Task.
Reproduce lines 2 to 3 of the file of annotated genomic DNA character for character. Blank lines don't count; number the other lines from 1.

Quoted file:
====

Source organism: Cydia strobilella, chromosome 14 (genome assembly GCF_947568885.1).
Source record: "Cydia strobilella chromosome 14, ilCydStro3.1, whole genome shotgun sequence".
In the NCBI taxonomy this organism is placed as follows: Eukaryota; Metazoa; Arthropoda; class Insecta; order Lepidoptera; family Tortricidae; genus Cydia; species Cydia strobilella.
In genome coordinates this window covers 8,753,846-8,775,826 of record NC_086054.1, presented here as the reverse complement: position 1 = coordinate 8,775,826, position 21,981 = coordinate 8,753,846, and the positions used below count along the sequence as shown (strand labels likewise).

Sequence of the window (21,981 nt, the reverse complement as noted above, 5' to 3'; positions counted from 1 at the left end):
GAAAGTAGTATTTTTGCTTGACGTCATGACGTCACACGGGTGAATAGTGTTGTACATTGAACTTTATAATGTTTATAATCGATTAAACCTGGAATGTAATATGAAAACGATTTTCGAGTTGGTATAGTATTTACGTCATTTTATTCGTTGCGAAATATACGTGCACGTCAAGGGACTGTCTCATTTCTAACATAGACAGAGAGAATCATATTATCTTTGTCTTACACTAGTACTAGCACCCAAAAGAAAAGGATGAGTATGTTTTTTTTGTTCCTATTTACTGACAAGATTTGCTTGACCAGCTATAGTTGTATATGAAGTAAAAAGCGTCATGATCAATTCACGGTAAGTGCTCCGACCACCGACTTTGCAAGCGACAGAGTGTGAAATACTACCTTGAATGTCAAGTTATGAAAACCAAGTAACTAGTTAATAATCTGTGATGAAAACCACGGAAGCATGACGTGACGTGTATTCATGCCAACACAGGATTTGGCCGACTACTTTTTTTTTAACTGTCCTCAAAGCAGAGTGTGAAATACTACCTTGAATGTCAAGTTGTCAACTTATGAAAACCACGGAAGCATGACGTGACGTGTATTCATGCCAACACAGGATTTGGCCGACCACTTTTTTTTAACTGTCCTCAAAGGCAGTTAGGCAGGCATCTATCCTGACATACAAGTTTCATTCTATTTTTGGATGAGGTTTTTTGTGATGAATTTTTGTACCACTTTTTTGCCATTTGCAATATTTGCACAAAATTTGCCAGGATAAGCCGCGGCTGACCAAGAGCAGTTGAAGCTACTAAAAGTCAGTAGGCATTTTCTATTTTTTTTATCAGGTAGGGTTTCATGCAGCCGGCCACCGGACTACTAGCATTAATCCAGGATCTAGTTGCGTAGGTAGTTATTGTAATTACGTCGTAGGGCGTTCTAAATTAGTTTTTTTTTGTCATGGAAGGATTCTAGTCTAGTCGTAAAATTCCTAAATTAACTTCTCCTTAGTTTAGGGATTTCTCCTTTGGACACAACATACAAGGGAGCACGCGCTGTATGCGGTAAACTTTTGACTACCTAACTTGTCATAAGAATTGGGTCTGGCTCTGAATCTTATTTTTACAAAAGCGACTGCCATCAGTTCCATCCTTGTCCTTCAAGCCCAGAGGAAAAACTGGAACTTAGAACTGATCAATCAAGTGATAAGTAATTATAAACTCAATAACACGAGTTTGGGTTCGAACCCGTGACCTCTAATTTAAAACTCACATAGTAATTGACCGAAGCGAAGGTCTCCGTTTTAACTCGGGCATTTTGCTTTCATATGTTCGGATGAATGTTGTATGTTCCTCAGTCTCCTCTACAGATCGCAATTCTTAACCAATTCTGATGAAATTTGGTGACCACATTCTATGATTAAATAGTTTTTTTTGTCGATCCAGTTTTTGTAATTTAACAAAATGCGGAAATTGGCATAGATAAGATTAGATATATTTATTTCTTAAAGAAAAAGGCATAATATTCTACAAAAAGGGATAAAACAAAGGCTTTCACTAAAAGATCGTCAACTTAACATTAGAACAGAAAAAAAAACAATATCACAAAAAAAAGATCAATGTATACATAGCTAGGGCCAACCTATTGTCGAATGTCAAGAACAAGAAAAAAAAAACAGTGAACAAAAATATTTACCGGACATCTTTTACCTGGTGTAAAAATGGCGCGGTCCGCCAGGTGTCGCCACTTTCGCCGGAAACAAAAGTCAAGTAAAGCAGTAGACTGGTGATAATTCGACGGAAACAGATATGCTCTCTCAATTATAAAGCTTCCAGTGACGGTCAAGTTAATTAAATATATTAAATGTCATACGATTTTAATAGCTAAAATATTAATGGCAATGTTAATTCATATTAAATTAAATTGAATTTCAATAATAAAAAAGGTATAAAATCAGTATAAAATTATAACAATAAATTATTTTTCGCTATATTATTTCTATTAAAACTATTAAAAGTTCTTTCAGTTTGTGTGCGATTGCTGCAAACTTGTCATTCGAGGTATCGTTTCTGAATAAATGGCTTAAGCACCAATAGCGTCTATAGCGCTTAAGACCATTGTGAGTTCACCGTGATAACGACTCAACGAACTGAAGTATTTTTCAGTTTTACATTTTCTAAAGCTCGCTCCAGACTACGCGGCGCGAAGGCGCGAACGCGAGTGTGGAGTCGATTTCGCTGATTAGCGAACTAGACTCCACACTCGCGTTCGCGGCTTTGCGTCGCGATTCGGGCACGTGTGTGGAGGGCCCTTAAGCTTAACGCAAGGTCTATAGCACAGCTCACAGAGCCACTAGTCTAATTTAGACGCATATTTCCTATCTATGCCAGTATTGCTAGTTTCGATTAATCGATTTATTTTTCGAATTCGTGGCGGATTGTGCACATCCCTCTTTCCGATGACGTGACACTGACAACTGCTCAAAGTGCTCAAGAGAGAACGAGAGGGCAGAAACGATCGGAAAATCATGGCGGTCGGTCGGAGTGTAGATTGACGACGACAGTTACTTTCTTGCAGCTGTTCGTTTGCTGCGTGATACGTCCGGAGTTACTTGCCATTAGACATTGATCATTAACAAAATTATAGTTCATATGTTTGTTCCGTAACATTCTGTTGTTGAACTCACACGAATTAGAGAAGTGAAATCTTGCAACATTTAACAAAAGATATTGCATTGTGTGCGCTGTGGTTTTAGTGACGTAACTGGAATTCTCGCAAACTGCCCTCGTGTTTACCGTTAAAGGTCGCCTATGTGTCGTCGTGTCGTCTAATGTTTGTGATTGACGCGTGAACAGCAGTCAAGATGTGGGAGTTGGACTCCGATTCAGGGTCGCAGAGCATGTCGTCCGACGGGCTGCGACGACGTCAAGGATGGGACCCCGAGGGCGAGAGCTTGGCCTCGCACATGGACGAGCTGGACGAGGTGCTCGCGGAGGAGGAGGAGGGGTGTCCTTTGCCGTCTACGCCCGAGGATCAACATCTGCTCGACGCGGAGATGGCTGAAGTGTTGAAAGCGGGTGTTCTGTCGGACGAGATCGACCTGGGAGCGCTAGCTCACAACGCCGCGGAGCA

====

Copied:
Source record: "Cydia strobilella chromosome 14, ilCydStro3.1, whole genome shotgun sequence".
In the NCBI taxonomy this organism is placed as follows: Eukaryota; Metazoa; Arthropoda; class Insecta; order Lepidoptera; family Tortricidae; genus Cydia; species Cydia strobilella.